Eat fine meals, ride fast trains, be a web professional

New at in Careers in the Web Profession, WOW’s Bill Culver interviews your humble narrator and Scott Fegette, Technical Product Manager for Dreamweaver at Adobe about the joys, sorrows, challenges, and opportunities of a professional web career. aims to promote the web professional by:

  • defining and promoting the title
  • providing resources that will assist Web professional to succeed
  • serving as a bridge between practitioners and those that teach, governments and industry

Have a listen!

[tags]webdesign, webprofession, interviews, zeldman,[/tags]

10 thoughts on “Eat fine meals, ride fast trains, be a web professional

  1. Couldn’t agree more about communication being one of the most important if not the most important skills to have in any web profession.

    There are so many different types of people, skill sets and ways of communicating on the web that things can fall apart very quickly.

    No matter what you are (designer, developer, writer, engineer, etc.. ), being able to communicate to others under this umbrella of “Web Professional” is imperative.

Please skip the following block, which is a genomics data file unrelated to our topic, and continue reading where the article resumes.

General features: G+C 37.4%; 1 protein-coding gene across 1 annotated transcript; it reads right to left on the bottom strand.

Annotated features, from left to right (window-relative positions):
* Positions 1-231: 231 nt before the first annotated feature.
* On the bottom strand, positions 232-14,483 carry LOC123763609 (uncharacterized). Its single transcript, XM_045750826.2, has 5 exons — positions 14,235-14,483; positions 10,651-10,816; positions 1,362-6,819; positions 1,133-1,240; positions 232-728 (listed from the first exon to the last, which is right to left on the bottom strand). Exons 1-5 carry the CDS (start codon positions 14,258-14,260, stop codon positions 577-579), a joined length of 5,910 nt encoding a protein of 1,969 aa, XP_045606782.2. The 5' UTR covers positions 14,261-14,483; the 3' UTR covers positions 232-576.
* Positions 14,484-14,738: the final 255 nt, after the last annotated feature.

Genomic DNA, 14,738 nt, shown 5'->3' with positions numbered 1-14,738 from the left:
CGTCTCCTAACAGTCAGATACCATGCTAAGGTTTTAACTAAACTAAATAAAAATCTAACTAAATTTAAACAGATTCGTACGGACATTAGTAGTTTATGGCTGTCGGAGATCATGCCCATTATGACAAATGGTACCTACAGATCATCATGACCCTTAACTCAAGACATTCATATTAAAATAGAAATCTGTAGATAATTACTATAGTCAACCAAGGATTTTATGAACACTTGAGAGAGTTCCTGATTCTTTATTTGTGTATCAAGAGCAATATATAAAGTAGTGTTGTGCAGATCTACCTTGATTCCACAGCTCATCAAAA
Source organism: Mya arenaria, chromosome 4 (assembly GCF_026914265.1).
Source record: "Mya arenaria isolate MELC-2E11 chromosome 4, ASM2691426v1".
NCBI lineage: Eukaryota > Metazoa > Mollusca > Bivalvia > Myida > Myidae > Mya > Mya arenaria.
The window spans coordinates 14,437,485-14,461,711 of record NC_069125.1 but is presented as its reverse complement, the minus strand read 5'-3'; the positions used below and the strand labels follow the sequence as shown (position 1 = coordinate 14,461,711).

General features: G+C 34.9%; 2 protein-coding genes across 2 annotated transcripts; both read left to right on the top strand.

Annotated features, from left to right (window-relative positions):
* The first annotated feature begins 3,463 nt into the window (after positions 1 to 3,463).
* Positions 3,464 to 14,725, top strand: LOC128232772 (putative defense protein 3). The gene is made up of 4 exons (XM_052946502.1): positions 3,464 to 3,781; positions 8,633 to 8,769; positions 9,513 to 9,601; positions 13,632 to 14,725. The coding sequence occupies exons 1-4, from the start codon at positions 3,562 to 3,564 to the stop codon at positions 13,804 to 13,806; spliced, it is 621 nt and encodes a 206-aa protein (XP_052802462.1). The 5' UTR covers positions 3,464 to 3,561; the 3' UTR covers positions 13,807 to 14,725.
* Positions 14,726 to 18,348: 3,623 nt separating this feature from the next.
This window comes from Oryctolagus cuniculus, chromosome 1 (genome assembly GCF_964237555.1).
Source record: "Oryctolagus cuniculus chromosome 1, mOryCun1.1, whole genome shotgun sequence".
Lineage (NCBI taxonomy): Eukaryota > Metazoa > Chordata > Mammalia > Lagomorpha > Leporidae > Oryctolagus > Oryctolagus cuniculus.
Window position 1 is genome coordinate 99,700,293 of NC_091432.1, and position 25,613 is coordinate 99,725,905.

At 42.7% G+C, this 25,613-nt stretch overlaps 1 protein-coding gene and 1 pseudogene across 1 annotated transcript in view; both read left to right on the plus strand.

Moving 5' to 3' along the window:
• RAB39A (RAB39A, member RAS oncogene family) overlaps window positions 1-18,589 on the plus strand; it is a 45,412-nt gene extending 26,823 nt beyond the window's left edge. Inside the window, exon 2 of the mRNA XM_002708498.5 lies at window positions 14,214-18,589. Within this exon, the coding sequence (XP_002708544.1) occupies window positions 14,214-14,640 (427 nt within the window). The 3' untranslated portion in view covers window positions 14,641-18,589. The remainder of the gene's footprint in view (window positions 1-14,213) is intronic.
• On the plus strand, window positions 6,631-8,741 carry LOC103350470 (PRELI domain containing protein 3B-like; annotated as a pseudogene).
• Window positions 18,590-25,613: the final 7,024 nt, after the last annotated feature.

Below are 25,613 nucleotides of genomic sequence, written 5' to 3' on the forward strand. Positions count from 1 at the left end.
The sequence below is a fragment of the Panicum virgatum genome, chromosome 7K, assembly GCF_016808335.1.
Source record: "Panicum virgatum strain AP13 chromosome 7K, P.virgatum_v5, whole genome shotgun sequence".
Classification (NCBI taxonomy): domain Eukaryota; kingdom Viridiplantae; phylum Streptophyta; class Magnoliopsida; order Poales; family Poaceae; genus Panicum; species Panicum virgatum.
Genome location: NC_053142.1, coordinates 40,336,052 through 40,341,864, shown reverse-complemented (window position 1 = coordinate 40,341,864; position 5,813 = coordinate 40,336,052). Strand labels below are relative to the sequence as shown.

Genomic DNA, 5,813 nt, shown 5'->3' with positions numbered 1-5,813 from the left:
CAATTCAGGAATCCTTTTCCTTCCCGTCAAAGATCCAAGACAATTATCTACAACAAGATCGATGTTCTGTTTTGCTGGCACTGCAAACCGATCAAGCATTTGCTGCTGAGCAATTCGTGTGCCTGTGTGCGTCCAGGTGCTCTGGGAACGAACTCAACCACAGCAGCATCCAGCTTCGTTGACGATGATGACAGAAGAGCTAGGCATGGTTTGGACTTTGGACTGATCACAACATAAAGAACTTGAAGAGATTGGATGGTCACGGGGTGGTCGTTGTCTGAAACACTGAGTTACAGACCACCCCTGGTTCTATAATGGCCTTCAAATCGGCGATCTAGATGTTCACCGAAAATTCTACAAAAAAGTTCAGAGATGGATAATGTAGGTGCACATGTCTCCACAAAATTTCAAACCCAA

2. The interviews are so chopped up that it sounds kind of like a robot speaking (soundbite extravaganza), but great advice nonetheless. Thanks Jeffrey!

  3. A bit? It is un-listen-able. Likeadesignwithnowhitespace. I tried leaving a comment on their site, but no way to do it without registering — you should let them know.

  4. All,

    Bill Cullifer here with I agree that the editing of the interview with Jeffrey was a bit aggressive. In fact, poorly done on my part I’d say. For the record, the edits had less to do with lessening the timing of the podcast and more to do with the “pops and hisses” of the recording. That said, no more excuses and as an FYI, I’ve made another pass at the post and just uploaded the new flv and mp3 now. Its beer thirty here in California and I’m heading on over to e bay to trade in my IRiver on a better model. :–)

  5. A profession’s community always “being there” for each other is definitely a rarity. Very good point that is easily overlooked. When I search online about how to do something in particular with web development, I almost take it for granted that someone out there has the answer or will get me on the right track soon.

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